There is a common misconception that BRCA1 and BRCA2 mutations only impact women because of their association with increased breast cancer risk. Everyone has BRCA1 and BRCA2 genes, and some people are born with a mutation in one of these genes. Men and women with a gene mutation in either BRCA1 or BRCA2 are at heightened risk for certain cancers, including breast cancer in both men and women, as well as ovarian, prostate, and pancreatic cancers. These gene mutations can be passed on to male and female children by either men or women.

BRCA in Men

Men with BRCA mutations can be at increased risk for certain cancers, namely breast, prostate, and pancreatic cancer, as well as melanoma. While cancer risks in male BRCA mutation carriers are not as dramatically elevated as those of female BRCA mutation carriers, and screening typically begins later in life, genetic testing, cancer risk management, and early detection can be life-saving.

The average man has a 0.1% breast cancer risk, while male BRCA1 mutation carriers have a 1-5% increased risk and male BRCA2 carriers have an increased risk of 5-10%. The average man has a 16% chance of developing prostate cancer, while BRCA2 mutation carriers have an increased risk of up to 25%. Men with BRCA1 mutations may also develop prostate cancer at a younger age than men in the general population. If the average man has a 1% pancreatic cancer risk, BRCA1 mutation carriers have a 2-3% risk and BRCA2 mutation carriers have a 3-5% risk; likewise, there is a slightly increased risk of melanoma, particularly in BRCA2 mutation carriers.

Genetic Counseling and Testing

Men should consider genetic counseling and testing for BRCA1 or BRCA2 mutations if:

  • They have been diagnosed with male breast cancer
  • There is a known history of a BRCA mutation in the family
  • There is a known history of male breast cancer, prostate or pancreatic cancer in the family
  • There is a history of early breast cancer (under age 50) and/or a history of ovarian cancer in close female relatives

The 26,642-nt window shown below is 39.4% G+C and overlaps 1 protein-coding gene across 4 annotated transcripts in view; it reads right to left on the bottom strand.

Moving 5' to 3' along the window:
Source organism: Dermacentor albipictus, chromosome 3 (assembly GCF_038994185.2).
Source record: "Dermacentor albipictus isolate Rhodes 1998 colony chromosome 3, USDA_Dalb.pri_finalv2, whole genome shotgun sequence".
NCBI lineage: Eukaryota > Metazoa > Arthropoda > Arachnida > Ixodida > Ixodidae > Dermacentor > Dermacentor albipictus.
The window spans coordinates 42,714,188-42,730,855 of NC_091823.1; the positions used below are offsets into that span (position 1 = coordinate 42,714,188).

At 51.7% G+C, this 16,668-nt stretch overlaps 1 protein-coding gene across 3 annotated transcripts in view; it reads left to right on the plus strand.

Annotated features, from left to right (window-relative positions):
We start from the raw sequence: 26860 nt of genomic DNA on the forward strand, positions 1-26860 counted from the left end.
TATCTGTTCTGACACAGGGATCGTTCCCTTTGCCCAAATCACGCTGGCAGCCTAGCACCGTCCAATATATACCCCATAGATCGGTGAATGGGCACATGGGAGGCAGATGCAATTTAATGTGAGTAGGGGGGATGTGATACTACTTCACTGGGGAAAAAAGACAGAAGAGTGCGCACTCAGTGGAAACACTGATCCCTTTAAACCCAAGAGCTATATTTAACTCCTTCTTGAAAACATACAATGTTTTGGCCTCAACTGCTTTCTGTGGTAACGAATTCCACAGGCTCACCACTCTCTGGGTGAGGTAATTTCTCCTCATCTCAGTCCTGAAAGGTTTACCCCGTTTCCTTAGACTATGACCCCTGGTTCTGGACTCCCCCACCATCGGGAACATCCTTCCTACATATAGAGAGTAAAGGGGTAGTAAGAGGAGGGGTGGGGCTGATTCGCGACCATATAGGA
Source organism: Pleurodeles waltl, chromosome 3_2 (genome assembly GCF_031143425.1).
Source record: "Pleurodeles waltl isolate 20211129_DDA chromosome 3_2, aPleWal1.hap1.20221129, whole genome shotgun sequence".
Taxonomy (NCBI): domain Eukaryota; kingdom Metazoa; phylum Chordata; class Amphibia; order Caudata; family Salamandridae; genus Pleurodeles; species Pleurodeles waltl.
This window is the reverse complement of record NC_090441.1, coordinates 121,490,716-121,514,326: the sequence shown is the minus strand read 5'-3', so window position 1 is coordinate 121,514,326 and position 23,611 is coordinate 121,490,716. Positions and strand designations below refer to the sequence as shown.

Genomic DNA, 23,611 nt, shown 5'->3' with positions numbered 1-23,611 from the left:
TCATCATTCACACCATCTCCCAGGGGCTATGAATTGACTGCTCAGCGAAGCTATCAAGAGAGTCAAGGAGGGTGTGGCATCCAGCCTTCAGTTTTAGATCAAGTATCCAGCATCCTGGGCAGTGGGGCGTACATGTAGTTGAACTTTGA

• The family is of Ashkenazi Jewish ancestry (Central and Eastern European)

If you are considering genetic testing, it is important to consult with a genetic counselor. Find a genetic counselor in your area or via telehealth. To help your healthcare provider assess your individual risk, family history should be collected from blood relatives on both your mother and father’s sides of the family. This includes your first degree relatives (parents, siblings, children), second degree relatives (half-siblings, grandparents, aunts, uncles), and third degree relatives (cousins, great grandparents, great-aunts, great-uncles). It is important to remember that men can inherit BRCA mutations from their mothers, so while collecting information about female breast and ovarian cancer may not seem related to male cancer risk, it is essential in the case of BRCA mutations.

Cancer Screening and Medical Management

A personalized cancer risk management program can be developed for individuals known to be at increased cancer risk due to a mutation in  BRCA1  or  BRCA2. You and your doctors will ultimately decide what plan makes the most sense for you. Cancer risk management generally includes the following categories:

  • Intensive screening to increase the chances of early detection, should cancer develop.
  • Prophylactic or risk reducing surgical removal of breast tissue.
  • Chemoprevention, which is taking a medicine shown to lower the chances of developing cancer.

For men with BRCA1 or BRCA2 mutations, medical management typically begins at age 35. Your oncologist or primary care physician can help shape your specific screening plan.

How is breast cancer screening done for male BRCA carriers?

Starting at age 35, male BRCA carriers should begin self-breast exams and undergo clinical breast exams every 12 months with a physician. A mammogram may be recommended on an individual basis. Mammograms are done the same way in men as they are done in women.

What is a mammogram?

A mammogram is a low-dose X-ray procedure that produces images of the inside of the breasts. Mammography can detect some suspicious breast changes that are too small or too deep to be felt on breast examination.

A newer technology, called 3-dimensional (3D) mammography, or breast tomosynthesis, can be done as part of mammography screening. Although some studies have suggested that breast tomosynthesis may find more breast cancers and have fewer false positives than standard mammography, it remains unclear whether this is a better approach. All men should discuss this screening option in more detail with their doctor.

Typically beginning at 35 to 40, male BRCA mutation carriers should begin yearly clinical breast exams with a physician.

Prostate Screening

At age 40, prostate cancer screenings are recommended for BRCA2 mutation carriers and considered for BRCA1 mutation carriers. Prostate cancer screenings may include prostate-specific antigen (PSA) blood tests and digital rectal exams.

Additional Screening

Melanoma screening plans can be impacted by your family’s personal health history and should be guided by your dermatologist. While there are currently limited options for pancreatic cancer screening, there are ongoing clinical trials available, particularly for those with a family history of pancreatic cancer.

Learn more about managing cancer risk

Screening for Men with Mutations in BRCA1 or BRCA2

Type of Cancer

Screening Procedure

Starting Age

Frequency

Breast

Physician breast exams

35 years

Every 12 months

Prostate

Prostate exam and PSA blood test

45 years 3

Every 12 months

3 Recommended prostate cancer screening for BRCA2 carriers starts at age 40. This could be considered for BRCA1 mutation carriers.